After Afghanistan, the LIFG joined the armed struggle in Algeria, fighting alongside the Armed Islamic Group (GIA), with whom it had built up close relations in Afghanistan and Pakistan. The British Home Office later noted that the LIFG’s ‘aim had been to overthrow the Qadafi regime and replace it with an Islamic state’. The US government later described the LIFG as an ‘al-Qaeda affiliate known for engaging in terrorist activity in Libya and cooperating with al-Qaeda worldwide.’ It shared the same aspirations and ideology as al-Qaida, although it never formally joined the organisation, having a more nationalistic stance and preferring to focus on the ‘near enemy’, i.e., the Qadafi regime. Shayler asserts that he was told by David Watson, an MI6 officer, that at Christmas 1995 he had supplied Tunworth with $40,000 to buy weapons to carry out the assassination plot and that similar sums were handed over at two further meetings. A secret MI6 cable dated December 1995 – leaked in 2000 and published on the internet – revealed MI6’s knowledge of an attempt to overthrow Qadafi in a coup led by five Libyan colonels scheduled for February 1996. It provided a detailed schedule of events:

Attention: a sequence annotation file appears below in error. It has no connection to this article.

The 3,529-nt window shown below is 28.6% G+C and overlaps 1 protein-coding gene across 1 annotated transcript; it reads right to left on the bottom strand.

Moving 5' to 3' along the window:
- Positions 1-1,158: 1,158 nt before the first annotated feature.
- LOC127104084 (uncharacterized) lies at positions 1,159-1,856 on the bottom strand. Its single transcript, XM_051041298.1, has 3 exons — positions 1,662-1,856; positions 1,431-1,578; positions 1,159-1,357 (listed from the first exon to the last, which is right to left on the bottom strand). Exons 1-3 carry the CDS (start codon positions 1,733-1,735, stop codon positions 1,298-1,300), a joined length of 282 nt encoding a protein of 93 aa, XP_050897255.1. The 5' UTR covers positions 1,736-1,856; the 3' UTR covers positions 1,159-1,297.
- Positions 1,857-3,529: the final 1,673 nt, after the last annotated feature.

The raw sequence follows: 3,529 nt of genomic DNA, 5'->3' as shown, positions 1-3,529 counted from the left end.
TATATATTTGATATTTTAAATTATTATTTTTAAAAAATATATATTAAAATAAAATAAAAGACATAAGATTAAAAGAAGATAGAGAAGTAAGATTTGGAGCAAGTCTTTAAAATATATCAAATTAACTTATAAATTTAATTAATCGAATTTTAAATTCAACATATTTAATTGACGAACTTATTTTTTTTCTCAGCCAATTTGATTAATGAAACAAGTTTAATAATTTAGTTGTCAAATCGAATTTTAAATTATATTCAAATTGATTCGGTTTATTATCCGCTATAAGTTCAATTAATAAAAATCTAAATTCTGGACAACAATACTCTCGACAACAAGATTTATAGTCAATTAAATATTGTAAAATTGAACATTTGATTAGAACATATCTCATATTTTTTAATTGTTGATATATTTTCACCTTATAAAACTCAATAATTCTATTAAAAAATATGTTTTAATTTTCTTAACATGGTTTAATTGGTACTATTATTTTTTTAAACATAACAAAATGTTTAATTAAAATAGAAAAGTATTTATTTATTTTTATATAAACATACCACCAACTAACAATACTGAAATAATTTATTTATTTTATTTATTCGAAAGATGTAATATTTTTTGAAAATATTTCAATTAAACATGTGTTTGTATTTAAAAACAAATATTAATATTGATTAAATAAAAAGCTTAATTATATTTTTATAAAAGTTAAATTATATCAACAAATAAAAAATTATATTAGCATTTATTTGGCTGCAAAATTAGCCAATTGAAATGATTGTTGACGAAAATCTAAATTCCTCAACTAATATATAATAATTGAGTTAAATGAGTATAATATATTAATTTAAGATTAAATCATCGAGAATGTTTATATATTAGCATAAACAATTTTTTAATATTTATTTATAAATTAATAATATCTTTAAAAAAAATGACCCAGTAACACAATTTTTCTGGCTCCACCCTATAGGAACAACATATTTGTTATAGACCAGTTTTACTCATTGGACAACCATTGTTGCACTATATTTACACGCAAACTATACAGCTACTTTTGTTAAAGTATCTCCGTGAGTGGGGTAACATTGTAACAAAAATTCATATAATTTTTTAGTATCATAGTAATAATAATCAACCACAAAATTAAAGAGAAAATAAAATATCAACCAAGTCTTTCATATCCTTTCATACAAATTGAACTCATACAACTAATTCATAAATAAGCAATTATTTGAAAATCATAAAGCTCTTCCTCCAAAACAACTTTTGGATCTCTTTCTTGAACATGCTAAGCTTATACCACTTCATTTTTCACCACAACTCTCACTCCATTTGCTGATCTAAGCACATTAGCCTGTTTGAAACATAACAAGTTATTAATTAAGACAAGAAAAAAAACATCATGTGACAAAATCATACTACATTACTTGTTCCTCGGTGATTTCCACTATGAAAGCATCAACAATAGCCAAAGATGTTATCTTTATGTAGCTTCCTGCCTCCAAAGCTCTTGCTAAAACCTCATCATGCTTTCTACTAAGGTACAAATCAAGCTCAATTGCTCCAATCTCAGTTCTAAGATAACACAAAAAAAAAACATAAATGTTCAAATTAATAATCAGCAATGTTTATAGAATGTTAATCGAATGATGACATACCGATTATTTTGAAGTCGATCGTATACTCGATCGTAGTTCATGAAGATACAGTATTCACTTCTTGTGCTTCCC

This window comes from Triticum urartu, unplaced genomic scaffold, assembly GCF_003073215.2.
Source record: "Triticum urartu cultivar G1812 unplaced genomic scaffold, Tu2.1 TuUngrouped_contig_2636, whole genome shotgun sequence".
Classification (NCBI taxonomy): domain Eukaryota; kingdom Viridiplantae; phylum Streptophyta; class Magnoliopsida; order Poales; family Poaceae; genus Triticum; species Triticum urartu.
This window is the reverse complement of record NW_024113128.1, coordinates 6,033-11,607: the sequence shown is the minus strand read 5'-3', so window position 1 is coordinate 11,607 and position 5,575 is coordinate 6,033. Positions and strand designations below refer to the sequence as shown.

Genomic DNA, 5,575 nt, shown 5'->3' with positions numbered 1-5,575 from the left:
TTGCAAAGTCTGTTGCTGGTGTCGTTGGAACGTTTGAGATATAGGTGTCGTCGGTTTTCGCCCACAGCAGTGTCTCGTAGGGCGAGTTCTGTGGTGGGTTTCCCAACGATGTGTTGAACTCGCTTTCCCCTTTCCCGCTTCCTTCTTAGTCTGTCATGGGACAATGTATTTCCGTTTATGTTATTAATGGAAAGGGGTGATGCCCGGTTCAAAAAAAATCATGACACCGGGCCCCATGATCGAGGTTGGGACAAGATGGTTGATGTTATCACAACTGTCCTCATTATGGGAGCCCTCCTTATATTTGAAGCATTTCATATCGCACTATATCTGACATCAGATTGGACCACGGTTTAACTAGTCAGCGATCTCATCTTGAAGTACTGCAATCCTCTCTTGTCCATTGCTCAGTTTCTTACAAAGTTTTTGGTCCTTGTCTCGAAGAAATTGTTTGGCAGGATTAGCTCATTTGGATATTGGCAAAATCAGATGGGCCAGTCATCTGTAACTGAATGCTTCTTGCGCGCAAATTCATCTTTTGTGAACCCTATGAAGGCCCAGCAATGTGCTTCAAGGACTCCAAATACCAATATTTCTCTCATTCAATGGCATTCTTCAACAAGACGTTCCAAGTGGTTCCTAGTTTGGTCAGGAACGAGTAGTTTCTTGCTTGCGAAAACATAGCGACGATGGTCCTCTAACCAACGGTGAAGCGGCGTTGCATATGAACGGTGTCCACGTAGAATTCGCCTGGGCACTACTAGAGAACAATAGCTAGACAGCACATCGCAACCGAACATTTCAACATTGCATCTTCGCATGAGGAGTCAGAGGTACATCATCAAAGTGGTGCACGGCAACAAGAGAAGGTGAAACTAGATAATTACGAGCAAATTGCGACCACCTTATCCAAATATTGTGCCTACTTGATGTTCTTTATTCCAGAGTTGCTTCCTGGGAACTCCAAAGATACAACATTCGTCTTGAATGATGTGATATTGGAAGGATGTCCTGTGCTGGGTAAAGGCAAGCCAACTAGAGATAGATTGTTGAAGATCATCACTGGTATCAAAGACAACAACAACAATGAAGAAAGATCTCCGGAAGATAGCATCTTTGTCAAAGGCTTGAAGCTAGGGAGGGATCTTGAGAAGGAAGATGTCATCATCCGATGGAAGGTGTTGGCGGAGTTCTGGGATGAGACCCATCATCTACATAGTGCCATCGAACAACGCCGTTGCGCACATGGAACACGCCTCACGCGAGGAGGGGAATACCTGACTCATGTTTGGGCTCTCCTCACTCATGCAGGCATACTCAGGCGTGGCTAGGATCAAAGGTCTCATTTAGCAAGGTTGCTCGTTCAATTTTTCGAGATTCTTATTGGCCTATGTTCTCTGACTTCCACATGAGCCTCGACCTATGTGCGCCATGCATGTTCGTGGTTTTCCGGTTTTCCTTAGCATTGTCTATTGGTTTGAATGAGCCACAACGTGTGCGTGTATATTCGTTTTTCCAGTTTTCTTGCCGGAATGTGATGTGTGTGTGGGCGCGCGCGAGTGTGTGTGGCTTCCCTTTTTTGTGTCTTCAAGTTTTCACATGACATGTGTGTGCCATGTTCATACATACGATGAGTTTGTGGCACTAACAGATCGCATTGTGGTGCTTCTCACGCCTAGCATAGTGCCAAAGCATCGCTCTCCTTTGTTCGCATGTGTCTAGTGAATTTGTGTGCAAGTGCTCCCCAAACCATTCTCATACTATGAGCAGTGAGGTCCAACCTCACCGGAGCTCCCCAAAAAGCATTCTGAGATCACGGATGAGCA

The coup was scheduled to start at around the time of the next General People’s Congress on 14 February 1996. It would begin with attacks on a number of military and security installations including the military installation at Tarhuna. There would also be orchestrated unrest in Benghazi, Misratah and Tripoli. The coup plotters would launch a direct attack on Qadafi and would either arrest him or kill him … The plotters would have cars similar to those in Qadafi’s security entourage with fake security number plates. They would infiltrate themselves into the entourage in order to kill or arrest Qadafi.

The cable also noted that one Libyan officer and twenty military personnel were being trained in the desert for their role in the attack, and that the plotters had already distributed 250 Webley pistols and 500 heavy machine guns among their sympathisers, who were said to number 1,275 people, including students, military personnel and teachers. Messages to these sympathisers ‘were passed via schools and mosques’ while the plotters also had ‘some limited contact with the fundamentalists’ who were ‘a mix of Libya [sic] veterans who served in Afghanistan and Libyan students’. It continued: